Companies that may benefit from the building of roads, railways, airports, hospitals and schools soared.
From 11 February 2016 to 13 January 2017 miners rose 135%, basic materials gained 121% and oil and gas firms climbed 62%.

In contrast “safer” stocks with bond-like characteristics, often called “bond proxies”, all underperformed. These shares tend to have sustainable income yield, low volatility and consistent growth characteristics.

Utilities, consumer stocks and healthcare companies, meanwhile, significantly lagged the 33% gain on the FTSE 100.


How has the FTSE rally affected valuations?

Before the FTSE rally began in earnest in February 2016 only one sector – consumer discretionary – traded above its long-term (10-year) average on a key measure of valuation known as CAPE.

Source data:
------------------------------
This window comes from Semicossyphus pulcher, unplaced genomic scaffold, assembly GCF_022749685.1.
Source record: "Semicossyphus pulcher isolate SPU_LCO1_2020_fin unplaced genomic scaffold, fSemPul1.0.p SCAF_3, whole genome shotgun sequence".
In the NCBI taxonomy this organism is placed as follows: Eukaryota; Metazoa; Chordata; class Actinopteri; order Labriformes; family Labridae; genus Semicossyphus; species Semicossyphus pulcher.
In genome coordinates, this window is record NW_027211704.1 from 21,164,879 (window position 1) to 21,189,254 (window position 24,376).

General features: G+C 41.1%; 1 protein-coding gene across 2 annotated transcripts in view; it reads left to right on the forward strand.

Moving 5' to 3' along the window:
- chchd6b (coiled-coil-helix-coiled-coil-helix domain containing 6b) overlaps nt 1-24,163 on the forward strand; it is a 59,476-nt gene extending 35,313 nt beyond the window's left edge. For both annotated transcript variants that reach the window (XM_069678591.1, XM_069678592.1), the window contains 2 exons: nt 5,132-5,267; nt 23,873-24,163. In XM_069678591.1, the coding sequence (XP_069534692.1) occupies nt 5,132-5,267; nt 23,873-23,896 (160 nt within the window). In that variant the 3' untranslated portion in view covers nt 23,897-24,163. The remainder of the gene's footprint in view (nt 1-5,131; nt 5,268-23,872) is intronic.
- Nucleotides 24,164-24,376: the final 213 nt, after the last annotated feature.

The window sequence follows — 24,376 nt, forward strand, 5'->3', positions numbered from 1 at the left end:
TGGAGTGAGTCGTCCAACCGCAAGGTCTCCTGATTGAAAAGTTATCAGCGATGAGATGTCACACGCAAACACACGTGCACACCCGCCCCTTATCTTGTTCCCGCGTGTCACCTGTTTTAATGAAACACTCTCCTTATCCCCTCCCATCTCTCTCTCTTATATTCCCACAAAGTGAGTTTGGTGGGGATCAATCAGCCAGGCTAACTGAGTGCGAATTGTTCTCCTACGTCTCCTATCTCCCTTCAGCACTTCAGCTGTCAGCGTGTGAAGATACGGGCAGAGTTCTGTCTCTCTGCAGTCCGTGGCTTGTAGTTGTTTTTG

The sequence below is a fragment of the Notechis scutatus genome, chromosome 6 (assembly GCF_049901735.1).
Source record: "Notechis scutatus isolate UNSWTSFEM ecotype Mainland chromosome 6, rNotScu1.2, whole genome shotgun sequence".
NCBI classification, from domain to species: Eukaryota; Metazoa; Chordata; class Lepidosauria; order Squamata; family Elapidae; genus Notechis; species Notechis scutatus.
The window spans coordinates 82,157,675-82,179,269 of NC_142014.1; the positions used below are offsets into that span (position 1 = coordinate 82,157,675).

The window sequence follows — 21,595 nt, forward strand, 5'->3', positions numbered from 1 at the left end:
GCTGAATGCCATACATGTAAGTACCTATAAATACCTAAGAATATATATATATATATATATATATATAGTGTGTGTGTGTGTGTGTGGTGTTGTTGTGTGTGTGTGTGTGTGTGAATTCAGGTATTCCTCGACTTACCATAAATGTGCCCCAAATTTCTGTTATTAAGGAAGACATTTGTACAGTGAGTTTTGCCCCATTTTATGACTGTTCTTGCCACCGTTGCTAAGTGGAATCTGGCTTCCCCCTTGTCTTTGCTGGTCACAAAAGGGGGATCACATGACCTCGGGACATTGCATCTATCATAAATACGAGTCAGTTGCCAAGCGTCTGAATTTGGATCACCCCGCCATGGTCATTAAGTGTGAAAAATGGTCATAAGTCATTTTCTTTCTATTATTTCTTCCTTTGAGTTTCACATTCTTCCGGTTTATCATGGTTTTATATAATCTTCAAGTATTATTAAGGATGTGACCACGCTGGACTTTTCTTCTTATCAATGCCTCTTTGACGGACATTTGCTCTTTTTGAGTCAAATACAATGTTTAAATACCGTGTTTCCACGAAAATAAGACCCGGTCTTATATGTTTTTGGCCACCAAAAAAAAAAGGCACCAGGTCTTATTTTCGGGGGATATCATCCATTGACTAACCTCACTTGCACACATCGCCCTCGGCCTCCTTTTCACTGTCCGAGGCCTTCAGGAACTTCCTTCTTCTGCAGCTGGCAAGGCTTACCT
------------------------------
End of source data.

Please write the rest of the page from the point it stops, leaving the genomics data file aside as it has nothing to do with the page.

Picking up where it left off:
CAPE, or cyclically-adjusted price to earnings ratio, is essentially an enhanced version of the more widely used price-to-earnings ratio or P/E. CAPE compares a company’s share price today with its 10 years of averaged earnings, adjusted for inflation. Taking profits over a decade helps smooth distortions created by the business cycle. This is particularly appropriate over the last decade given the impact of the financial crisis.

If a share, sector or index has a CAPE below its long-term average then it might be considered good value, or at least it is better value than it has been historically. As with a P/E ratio, lower numbers suggest better value.

The table below shows the average CAPE for each sector over 10 years and compares the figure today (January 2017) with a year ago and 10 years ago.

Bond proxies such as healthcare and consumer staples now look relatively expensive compared with their valuations in February 2016.

Telecoms, utilities, basic materials, oil and gas and mining sectors, on the other hand, are still valued below their long-term (10-year) CAPE, despite their recent gains.